COVID‐19 is disrupting referral patterns to skilled nursing facilities, resulting in a significant revenue shortfall and cash burn that the fragile skilled nursing ecosystem may not be able to endure, according to data released last week by professional services firm CliftonLarsonAllen. This revenue shortfall could result in a $6 billion to $9 billion negative cash impact, putting up to 70% of SNFs in a negative cash position within the next 90 days, the firm reported. 

Those figures don’t include the increased cost of personal protective equipment or labor, which also will have a negative effect on liquidity, CLA Principal and Senior Living Leader Cory Rutledge said.

CLA developed the data set using more than 10 billion data points on skilled nursing operations and finance. The assessment includes more than 14,000 SNFs from across the country and incorporates multiple public data sources, as well as several proprietary calculations, algorithms and connections, Rutledge told McKnight’s.

He pointed to several programs available to SNFs that can improve revenue access during this challenging time. Options include the Small Business Administration’s Paycheck Protection Program, loan opportunities included in Title IV of the CARES Act, the Medicare Accelerated and Advance Payment Program and various state-specific relief efforts.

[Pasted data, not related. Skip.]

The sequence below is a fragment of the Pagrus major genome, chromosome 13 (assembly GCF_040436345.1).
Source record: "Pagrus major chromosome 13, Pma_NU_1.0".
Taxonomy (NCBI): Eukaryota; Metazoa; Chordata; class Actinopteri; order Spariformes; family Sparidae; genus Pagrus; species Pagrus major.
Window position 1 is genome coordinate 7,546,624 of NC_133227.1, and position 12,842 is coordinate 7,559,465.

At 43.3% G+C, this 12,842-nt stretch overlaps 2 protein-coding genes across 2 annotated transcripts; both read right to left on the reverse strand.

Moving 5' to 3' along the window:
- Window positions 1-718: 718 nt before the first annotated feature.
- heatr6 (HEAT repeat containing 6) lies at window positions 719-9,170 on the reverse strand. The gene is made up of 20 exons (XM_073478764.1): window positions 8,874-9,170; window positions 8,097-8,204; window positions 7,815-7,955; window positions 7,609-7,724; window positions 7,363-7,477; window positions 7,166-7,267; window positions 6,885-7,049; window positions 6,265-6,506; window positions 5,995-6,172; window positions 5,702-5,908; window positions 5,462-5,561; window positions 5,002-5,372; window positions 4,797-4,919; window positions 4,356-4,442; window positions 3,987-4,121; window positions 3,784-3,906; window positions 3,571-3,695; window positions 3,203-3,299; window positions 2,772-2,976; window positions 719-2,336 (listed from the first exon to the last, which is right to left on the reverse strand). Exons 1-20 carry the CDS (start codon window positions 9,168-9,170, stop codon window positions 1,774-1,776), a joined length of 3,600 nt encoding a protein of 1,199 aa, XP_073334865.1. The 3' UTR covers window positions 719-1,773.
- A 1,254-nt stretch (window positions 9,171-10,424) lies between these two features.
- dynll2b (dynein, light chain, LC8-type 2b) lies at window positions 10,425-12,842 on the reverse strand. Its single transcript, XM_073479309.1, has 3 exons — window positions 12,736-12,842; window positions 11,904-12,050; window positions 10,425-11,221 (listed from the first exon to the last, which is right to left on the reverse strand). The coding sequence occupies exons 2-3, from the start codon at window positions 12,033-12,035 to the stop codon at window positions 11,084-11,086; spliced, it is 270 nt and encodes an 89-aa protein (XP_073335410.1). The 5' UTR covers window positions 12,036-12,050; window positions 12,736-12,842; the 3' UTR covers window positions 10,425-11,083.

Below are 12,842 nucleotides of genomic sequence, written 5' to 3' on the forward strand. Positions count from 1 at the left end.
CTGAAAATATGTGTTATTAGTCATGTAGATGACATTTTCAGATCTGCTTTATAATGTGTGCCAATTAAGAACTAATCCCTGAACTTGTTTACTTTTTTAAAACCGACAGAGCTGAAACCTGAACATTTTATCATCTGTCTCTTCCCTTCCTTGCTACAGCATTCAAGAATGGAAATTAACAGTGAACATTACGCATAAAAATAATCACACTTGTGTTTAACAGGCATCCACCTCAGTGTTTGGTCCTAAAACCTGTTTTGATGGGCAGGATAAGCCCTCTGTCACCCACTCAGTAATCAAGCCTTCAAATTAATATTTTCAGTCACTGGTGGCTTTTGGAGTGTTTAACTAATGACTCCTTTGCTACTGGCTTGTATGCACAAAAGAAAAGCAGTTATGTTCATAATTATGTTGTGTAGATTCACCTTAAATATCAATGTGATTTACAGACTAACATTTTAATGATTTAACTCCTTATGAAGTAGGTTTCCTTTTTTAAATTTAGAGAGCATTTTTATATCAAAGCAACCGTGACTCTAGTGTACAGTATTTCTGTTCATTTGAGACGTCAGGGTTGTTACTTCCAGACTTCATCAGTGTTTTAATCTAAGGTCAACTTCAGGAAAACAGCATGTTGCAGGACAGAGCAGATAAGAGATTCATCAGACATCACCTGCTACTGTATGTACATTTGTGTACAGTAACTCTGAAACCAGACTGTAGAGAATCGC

“We recommend that facilities explore the relief opportunities available to them and consider utilizing those relief opportunities to help with the cash burn that many skilled nursing facilities are facing,” Rutledge said. He noted however, that although funds from the federal government’s stimulus reportedly are on the way, it’s only one item that will help operators weather the liquidity storm.

“Other strategies may also need to be pursued to maintain financial health during these challenging times,” he said.

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